General Motors has forecast that its electric vehicle portfolio will be profitable in 2025, underscoring its investment in the nascent business by announcing a deal with the Brazilian mining company Vale for supplies of battery-grade nickel.
The largest US carmaker told investors that it expects to generate more than $50bn in revenue from sales of 30 EV models in 2025, or more than a fifth of total revenue of $225bn. By 2024 GM plans to make 400,000 EVs as it chases Tesla’s pole position as the top North American EV manufacturer.
GM’s profit margins on EVs will be in the low- to mid-single digits, executives said at an investor event on Thursday. Chief executive Mary Barra said EVs will be profitable without US consumer tax credits for the cars and trucks.
With the credits, Barra said: “We believe by 2025 we will be executing a portfolio that has the same margin profile as our [internal combustion engine] portfolio.”
GM has obtained binding commitments for critical minerals to build the vehicles it has pledged over the next three years. In its latest supply deal with Vale, the miner will begin in 2026 to supply GM with 25,000 tonnes a year of nickel that will be converted into battery-grade material in Canada, enough for 350,000 EVs.
Ties between the automotive and mining sectors are deepening as carmakers race to secure crucial metals such as lithium, cobalt and nickel used in EV batteries, which are likely to be in short supply for much of this decade.
GM has emerged as one of the most aggressive carmakers after Tesla in forging deals with the mining sector, including prepaying Livent about $200mn for lithium supply and investing in Queensland Pacific Metals, an Australian cobalt and nickel project developer.
Chief financial officer Paul Jacobson said supply deals would help to lower battery costs, placing them at less than $70 a kilowatt-hour in the second half of the decade. He declined to give the cost of the battery used in one of GM’s current EV offerings, the Chevrolet Bolt, but said it was targeting a 40 per cent decrease in battery cost.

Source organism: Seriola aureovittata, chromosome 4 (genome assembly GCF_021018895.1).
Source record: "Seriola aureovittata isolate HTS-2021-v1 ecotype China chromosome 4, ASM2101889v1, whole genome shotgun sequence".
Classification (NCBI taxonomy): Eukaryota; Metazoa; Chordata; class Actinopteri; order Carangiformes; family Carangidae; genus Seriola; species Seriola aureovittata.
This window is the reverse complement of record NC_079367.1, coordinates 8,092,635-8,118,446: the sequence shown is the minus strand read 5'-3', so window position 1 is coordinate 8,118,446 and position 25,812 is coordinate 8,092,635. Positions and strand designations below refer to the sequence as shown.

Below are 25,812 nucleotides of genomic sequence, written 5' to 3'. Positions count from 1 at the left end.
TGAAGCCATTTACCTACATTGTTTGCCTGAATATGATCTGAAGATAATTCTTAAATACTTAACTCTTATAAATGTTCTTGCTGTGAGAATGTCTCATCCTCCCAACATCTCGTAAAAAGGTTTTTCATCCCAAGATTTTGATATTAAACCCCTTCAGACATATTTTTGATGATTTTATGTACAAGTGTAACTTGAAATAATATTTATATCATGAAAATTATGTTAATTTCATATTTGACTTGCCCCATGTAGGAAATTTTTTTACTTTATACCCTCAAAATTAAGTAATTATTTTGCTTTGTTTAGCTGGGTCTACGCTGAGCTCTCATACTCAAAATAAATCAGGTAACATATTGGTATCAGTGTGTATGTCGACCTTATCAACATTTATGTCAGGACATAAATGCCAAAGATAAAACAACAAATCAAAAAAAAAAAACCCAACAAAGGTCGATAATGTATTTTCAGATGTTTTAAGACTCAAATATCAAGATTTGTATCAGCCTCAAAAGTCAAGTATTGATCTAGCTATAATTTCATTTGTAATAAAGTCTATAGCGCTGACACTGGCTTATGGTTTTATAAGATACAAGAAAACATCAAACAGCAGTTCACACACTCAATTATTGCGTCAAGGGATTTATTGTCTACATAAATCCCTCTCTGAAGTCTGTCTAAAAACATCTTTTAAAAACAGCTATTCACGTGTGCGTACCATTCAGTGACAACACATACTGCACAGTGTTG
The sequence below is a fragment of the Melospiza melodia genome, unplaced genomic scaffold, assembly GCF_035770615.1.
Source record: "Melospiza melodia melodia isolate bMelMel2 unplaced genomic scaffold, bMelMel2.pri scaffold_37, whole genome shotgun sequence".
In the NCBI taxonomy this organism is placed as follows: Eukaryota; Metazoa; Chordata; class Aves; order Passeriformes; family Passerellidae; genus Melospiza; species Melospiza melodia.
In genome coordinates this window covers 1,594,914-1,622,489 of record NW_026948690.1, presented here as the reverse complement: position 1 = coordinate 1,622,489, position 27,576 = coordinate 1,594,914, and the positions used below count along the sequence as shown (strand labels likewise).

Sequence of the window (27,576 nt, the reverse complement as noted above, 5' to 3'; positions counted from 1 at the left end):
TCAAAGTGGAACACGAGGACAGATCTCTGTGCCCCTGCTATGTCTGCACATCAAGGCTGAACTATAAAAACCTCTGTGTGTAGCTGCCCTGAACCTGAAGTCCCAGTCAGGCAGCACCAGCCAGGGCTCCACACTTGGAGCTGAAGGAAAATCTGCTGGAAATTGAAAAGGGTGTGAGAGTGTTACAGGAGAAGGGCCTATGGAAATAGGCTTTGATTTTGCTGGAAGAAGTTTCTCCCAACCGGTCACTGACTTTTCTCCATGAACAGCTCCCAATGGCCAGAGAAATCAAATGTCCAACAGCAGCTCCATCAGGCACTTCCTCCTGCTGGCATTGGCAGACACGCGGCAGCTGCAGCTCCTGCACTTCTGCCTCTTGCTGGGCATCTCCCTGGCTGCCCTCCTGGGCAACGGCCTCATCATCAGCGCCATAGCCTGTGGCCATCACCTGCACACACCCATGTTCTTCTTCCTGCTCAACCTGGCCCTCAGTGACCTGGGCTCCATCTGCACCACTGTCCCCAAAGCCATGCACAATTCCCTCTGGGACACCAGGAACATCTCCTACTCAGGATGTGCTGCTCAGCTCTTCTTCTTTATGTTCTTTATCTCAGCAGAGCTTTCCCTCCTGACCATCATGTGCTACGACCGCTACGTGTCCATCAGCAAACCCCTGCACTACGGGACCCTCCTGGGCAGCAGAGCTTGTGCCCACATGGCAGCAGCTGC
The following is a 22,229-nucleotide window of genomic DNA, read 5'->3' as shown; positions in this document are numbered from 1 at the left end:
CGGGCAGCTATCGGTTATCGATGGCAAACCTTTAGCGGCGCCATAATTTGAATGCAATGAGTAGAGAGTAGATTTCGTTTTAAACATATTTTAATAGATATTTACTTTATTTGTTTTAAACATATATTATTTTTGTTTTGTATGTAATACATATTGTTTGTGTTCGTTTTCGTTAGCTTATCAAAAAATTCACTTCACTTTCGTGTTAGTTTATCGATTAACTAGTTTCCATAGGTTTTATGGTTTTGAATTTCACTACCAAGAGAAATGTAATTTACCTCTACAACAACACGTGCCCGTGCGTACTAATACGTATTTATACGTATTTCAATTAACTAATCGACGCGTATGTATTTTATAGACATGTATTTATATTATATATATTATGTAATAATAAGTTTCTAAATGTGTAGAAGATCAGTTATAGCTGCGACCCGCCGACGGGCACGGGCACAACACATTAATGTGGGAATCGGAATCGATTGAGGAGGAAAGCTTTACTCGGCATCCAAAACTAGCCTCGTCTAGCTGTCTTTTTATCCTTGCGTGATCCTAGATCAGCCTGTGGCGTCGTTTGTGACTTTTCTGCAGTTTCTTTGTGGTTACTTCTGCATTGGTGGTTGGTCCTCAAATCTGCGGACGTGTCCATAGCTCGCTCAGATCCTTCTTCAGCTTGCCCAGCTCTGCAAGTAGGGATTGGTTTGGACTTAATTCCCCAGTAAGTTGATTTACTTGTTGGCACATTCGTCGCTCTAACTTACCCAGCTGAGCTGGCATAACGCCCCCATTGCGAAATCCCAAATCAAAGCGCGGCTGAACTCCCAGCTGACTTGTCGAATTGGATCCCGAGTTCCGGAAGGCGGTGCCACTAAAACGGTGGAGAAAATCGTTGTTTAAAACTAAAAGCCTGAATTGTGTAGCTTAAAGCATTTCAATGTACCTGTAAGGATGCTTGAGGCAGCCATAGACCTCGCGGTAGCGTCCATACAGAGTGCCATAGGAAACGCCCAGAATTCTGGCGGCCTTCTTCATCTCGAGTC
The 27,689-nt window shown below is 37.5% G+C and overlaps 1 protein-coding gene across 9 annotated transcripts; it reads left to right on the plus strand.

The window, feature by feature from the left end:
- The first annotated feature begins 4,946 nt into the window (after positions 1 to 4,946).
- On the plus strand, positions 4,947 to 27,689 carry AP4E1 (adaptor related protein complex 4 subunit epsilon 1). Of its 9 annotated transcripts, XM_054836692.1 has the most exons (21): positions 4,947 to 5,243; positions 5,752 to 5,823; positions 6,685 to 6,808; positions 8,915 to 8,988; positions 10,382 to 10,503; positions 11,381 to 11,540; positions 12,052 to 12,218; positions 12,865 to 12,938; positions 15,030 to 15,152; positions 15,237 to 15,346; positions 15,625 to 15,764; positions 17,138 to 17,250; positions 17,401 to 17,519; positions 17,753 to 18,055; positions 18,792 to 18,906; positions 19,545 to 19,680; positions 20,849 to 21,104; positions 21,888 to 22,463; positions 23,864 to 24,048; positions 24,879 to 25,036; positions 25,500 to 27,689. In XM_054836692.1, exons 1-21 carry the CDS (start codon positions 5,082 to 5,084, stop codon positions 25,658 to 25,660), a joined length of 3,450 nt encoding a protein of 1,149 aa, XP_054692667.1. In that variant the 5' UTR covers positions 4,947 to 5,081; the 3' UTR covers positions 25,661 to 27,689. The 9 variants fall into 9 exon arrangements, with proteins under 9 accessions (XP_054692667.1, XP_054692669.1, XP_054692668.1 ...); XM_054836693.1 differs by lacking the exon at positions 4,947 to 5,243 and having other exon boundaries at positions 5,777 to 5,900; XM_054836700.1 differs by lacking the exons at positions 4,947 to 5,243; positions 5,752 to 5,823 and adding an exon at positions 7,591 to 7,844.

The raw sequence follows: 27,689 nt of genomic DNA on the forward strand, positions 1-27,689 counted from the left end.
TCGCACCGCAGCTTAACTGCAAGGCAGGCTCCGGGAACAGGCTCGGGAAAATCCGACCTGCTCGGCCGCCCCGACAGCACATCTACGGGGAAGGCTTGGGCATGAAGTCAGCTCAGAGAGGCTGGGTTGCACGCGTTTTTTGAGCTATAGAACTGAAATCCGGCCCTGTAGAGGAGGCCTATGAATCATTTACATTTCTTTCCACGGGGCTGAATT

Jacobson said the company was “well ahead” of competitors in acquiring critical minerals at attractive prices.
“Whether it’s Posco [Chemical] or it’s Livent or it’s Vale . . . you see a pattern emerging of deep partnerships which we think are going to allow us to bring costs down on raw materials,” he said.
Carmakers are prioritising US production, spurred by supply chain difficulties in the past two years and requirements in the recently passed Inflation Reduction Act. The law links a tax credit worth up to $7,500 to the portion of an EV that is built in North America.
GM said it expects between $11bn-$13bn a year in capital spending to 2025 as it builds battery plants and EV factories or retrofits old ones. While tightening its operating earnings forecast for the year to a range of $13.5bn-$14.5bn, it raised its free cash flow projection. The company now expects free cash flow — cash minus capital spending — to land between $10bn-$11bn.